Wednesday, 6 January 2021

My Effort has been Flagging....

The Confederates....

....and their Union counterparts.

 Did you see what I did there? My effort has been flagging and so the current batch of ACW models have been finished off with the small but oh so important addition of their respective flags.

I think I mentioned that Tony at Brigade Models (a throughly nice chap by the way) produced the flags for me and has done a really cracking job on them. As ever with this project I have taken more than a few historical liberties as to the location of the flags etc on the actual models. I mentioned about the Confederate naval ensign yesterday - I have deliberately avoided the later version - but for the Union it was straightforward enough. It was quite obvious from my research that monitors and casemate ironclads, being usually somewhat deficient in the ‘masts and spars’ department tended to put flagstaffs pretty much anywhere there was some room and seemingly almost as an afterthought. Hence the rather random distribution of these on the models I have built.

The flags themselves are printed on self adhesive labels and are of the ‘wrap around’ variety. All I needed to do was to cut them out, touch in the edges using a permanent marker (this was a pain when I got the US red stripes!), paint the flagstaff section to match the staff it was going on, drill out the holes (VERY carefully!) and fix everything together. The paper used to print the flags on takes paint and satin varnish well but only after any pen or brushwork has thoroughly dried. I had a very slight ‘bleed’ from the red into the white of one of the Confederate naval ensigns but it was nothing that a quick touch up couldn’t put right. The flags themselves also do not take flexing very well so an early attempt to have then flapping in the breeze had to be abandoned as the colour ‘cracks’ leaving the white of the paper showing through. This means they are rather ‘stiff’ looking but having said that they fit in nicely with the wooden appearance of the models themselves so from an aesthetic perspective it has worked out rather well.

I have worked out what the remaining dozen models are that I shall be building for the ACW collection and it means that that at the end I will have both an inland and coastal style set up. 

The next time you will see any of the above it will be in action as plans are currently well advanced on the scenario for my next game.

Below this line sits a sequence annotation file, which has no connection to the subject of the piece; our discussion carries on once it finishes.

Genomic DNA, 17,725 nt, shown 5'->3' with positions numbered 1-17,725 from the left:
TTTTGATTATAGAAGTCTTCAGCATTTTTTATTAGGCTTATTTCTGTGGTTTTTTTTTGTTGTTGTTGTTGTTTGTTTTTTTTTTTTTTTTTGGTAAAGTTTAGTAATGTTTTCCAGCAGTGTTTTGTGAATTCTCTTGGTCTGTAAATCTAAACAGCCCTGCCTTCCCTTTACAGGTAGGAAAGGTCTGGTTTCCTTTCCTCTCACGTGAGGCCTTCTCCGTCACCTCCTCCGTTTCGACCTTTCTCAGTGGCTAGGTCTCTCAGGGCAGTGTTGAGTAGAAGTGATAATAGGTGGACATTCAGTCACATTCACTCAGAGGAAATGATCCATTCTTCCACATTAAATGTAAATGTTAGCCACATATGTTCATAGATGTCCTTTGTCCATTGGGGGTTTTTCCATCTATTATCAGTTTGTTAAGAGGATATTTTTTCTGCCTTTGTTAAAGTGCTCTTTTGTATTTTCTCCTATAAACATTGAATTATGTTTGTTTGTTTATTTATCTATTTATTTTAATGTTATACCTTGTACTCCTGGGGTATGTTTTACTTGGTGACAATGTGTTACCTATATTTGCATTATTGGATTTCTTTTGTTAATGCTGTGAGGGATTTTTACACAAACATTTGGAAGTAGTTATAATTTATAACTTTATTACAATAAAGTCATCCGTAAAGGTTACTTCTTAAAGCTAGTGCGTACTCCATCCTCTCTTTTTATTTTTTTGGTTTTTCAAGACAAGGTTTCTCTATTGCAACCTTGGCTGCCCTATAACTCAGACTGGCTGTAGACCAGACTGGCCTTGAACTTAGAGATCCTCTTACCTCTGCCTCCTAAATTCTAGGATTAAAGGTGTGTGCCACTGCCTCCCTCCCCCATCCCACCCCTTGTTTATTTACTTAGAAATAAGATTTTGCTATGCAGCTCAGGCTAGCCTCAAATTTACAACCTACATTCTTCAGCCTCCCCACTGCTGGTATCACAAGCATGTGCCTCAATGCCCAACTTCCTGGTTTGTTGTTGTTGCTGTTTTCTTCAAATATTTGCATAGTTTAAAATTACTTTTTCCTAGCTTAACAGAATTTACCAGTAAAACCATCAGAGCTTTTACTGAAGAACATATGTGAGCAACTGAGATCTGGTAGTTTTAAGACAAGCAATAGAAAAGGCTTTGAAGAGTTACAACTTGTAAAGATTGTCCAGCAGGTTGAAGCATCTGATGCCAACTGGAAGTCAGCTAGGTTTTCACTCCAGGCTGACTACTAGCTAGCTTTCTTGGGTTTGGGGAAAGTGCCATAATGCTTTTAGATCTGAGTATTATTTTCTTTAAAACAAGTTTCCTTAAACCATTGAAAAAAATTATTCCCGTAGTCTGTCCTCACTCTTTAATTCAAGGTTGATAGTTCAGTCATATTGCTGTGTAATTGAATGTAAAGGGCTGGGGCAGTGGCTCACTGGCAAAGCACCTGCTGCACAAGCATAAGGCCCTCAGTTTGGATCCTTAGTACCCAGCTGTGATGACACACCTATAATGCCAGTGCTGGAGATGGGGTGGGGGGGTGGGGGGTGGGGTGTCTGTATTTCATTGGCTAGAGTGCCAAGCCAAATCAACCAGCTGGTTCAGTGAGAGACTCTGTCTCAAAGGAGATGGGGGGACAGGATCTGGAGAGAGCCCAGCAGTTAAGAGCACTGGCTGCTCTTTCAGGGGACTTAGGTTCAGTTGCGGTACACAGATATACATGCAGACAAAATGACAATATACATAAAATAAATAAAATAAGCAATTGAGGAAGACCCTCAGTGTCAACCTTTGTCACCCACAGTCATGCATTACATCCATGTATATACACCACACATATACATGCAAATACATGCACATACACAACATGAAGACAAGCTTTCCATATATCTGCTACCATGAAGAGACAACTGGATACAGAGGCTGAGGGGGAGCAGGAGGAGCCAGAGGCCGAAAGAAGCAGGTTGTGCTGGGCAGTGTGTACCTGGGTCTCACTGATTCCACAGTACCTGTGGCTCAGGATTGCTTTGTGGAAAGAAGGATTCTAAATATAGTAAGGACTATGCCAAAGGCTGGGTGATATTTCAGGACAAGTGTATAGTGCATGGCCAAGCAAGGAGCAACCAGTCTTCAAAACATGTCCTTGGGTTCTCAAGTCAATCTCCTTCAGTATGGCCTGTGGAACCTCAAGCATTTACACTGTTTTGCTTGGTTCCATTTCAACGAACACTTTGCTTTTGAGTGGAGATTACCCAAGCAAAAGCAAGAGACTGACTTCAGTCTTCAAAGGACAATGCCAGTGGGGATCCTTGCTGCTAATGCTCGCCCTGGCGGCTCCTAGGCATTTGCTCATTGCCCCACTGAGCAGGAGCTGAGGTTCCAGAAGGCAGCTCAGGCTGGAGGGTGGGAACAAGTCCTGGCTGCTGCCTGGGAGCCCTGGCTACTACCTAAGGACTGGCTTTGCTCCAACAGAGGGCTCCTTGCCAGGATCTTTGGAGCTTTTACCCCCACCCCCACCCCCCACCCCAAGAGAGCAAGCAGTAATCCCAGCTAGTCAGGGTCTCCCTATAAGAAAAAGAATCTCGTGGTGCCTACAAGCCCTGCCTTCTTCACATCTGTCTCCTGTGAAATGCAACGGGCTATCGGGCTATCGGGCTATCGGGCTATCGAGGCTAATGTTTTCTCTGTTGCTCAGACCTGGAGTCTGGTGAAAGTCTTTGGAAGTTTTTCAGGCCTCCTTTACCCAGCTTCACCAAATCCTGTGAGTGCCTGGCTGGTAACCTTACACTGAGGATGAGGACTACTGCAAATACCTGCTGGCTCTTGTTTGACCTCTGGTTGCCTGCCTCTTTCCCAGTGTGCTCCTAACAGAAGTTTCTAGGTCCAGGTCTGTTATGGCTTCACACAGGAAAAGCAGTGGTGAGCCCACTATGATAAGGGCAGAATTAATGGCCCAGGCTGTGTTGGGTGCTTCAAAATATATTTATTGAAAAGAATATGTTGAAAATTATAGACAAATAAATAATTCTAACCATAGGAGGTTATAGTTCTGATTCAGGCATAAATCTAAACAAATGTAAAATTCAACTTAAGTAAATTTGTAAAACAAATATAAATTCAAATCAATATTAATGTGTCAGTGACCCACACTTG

Watch this space....


Archduke Piccolo said...

Brilliant! 'Nuff said.

David Crook said...

Hello there Archduke,

Thank you old chap! If I have learned anything from this it is to make sure that you add the flags when you finish the model!

They will be in action shortly....

All the best,


Steve J. said...

Very clever on the post title David! They do look good with flags as mentioned before:)

David Crook said...

Hi Steve J,

Cheers old chap! The next time you see these they will be in action.

I should also have the next two ready as well.

All the best,


Mad Padre said...

The models look terrific!
I have a fondness for Union riverine ships. If you're ever in Vicksburg, MS, the National Park there has a display where you can go onboard the USS Cairo, which was recovered from the river. Enough of the timbers have survived that you get a good sense of the size of the ship. The July day I was there, it was suffocatingly hot and and humid. Goodness knows what it would have been like to live, work, and fight belowdecks on one of those things.
Cheers and blessings,


David Crook said...

Hello there Mad Padre,

I would love to go there expressly for that reason! I shall be building a pair of ‘Pook’s Turtles’ in the next batch of models.

The ironclads and gunboats on the river (and including the monitors) were apparently horrible places to live on and in the heat it must have been awful.

I recall seeing a picture of the Cairo’s pilot house after it had been raised with a Confederate flag on it. When this pointed out as being incorrect the answer was something along the lines of ‘Well she’s ours now!’

All the best old chap,